Friday, September 25, 2009

Ordinary People?

Sermon #9 from First Corinthians:

1 Corinthians 3:1-4


A suggested dynamic-equivalent translation of 1 Corinthians 3:1-4....

Brothers and sisters, I was not able to speak to you as people living in God's Spirit, but to people living as though there is no Spirit –– like babies (yes, in Christ, but not "full grown" [2:6]) who live self-centeredly, responding to their primal urges. I gave you milk to drink instead of solid food, for you were unable to handle anything else. You are still unable, because you are still thinking and acting like people without God's Spirit. How can I say that? Because you exhibit such things as jealousy and quarreling. That is the way non-Christians behave. When some of you say "I'm on Paul's side" and others say "I'm for Apollos," are you not acting like people who know nothing of the new life which comes from God's indwelling Spirit?

There was a movie a number of years ago called Ordinary People. It was about a family with two sons. The mother's favorite had been killed in a boating accident, and it was clear to the other son that it would have been easier on everyone if it had been him who had died. His response to this was an attempted suicide. The movie was about the responses of the father, mother and son in the aftermath of those crises. The point, I think, was that profound things happen in the day to day lives of ordinary people, and it is unusual to find something other than ordinary responses. Favoritism, jealousy, hate, despair and possessiveness are not exceptional traits in the lives of ordinary people.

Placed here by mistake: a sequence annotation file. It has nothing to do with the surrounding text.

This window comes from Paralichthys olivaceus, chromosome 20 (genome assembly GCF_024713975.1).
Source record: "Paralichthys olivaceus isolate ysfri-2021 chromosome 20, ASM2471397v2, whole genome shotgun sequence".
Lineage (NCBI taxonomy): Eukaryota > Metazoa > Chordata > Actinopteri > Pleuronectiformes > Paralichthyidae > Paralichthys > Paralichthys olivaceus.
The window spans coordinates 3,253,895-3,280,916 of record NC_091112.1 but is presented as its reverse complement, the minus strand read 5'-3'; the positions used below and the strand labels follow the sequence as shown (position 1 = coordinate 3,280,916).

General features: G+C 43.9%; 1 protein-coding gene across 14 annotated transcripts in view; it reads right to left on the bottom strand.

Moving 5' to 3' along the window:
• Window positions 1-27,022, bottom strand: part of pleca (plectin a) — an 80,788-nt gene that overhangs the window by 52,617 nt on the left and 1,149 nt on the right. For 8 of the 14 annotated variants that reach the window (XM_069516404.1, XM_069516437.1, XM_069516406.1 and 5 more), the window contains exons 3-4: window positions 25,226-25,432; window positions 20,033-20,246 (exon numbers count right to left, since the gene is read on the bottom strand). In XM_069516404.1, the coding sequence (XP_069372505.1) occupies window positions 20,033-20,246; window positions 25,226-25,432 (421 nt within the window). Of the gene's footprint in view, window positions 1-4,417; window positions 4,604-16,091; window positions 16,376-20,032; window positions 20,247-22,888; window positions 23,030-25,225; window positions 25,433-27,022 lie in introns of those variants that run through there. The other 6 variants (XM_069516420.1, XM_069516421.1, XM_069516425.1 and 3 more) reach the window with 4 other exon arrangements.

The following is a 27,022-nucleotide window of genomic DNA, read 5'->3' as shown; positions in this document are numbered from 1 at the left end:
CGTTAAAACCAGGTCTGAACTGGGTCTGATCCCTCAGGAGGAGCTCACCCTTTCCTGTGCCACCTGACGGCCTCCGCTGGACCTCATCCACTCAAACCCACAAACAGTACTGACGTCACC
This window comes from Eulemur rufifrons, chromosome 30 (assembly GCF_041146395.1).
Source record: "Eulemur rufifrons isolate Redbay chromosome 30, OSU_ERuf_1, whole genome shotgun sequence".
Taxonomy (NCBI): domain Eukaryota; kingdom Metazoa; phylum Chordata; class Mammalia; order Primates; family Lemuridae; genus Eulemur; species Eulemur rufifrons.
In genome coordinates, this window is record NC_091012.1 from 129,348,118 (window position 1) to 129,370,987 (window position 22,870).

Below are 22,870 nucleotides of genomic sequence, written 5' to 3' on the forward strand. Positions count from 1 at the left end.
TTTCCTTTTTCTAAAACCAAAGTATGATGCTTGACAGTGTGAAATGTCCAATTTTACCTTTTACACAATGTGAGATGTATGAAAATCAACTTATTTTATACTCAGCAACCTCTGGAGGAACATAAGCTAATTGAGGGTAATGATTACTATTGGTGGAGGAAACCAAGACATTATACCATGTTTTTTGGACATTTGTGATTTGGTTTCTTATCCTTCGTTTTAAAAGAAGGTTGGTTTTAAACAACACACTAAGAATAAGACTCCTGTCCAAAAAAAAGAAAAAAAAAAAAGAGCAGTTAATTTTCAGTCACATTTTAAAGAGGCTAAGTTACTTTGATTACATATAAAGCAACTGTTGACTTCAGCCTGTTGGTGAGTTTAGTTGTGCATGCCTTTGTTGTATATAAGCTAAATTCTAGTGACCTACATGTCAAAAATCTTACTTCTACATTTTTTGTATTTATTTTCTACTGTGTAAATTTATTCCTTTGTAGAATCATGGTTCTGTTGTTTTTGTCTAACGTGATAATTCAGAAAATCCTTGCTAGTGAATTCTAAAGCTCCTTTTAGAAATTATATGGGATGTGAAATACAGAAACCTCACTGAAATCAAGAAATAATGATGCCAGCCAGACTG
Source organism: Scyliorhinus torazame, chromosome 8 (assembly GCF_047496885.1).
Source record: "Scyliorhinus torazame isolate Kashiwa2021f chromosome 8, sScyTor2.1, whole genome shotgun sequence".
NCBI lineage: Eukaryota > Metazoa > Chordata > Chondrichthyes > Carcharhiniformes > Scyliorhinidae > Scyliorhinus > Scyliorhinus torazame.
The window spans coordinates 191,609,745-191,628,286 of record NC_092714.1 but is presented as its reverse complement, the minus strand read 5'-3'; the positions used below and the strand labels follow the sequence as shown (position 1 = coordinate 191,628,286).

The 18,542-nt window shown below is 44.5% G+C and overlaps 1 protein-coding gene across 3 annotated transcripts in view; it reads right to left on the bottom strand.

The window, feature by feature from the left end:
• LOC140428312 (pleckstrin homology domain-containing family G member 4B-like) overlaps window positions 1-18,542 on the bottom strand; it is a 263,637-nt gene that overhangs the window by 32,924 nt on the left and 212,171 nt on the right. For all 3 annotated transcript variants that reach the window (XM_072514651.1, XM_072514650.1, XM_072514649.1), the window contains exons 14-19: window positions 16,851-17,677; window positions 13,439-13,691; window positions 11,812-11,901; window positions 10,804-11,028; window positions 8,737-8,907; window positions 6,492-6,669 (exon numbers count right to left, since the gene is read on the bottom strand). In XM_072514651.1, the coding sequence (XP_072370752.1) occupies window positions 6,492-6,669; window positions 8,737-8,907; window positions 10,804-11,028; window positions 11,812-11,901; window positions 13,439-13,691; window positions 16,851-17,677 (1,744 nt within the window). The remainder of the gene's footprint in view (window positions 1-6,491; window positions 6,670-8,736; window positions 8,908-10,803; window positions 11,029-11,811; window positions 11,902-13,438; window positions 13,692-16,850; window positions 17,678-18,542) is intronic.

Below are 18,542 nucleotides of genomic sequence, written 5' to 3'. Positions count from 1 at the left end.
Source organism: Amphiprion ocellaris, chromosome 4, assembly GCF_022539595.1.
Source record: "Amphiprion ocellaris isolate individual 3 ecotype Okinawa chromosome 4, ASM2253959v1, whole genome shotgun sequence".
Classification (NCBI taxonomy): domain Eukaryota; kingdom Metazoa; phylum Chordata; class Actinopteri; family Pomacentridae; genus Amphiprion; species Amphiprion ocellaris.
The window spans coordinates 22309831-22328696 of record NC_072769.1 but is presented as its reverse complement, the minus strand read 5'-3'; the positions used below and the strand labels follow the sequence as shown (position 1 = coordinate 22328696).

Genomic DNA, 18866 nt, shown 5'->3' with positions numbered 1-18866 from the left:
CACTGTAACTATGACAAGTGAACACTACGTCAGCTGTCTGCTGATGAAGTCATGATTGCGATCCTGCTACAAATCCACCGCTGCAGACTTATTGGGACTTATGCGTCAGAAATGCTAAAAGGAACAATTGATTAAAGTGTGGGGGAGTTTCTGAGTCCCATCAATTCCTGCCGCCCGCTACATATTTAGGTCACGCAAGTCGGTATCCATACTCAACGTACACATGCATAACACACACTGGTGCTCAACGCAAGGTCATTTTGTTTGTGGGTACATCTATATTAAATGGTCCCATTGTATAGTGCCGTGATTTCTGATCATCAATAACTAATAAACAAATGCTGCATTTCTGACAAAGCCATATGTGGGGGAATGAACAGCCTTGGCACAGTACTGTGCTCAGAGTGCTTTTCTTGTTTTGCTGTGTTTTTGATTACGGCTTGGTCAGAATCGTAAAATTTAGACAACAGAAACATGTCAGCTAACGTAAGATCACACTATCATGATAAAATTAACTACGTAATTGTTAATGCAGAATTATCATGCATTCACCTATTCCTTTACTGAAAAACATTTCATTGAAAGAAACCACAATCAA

People in the church have not always been able to freely admit this. The assumption has sometimes been that if a person is a Christian he is automatically able to rise above such negative traits. It is only in the last decade or so, with the science of mental health affecting the church and with such books as Nouwen's Wounded Healer, that some people in the church have felt the freedom to admit that such things as favoritism, jealousy, hate, despair and possessiveness exist within the church. But out of that a doctrine of self-acceptance has begun to take root; we have an excuse for our sins.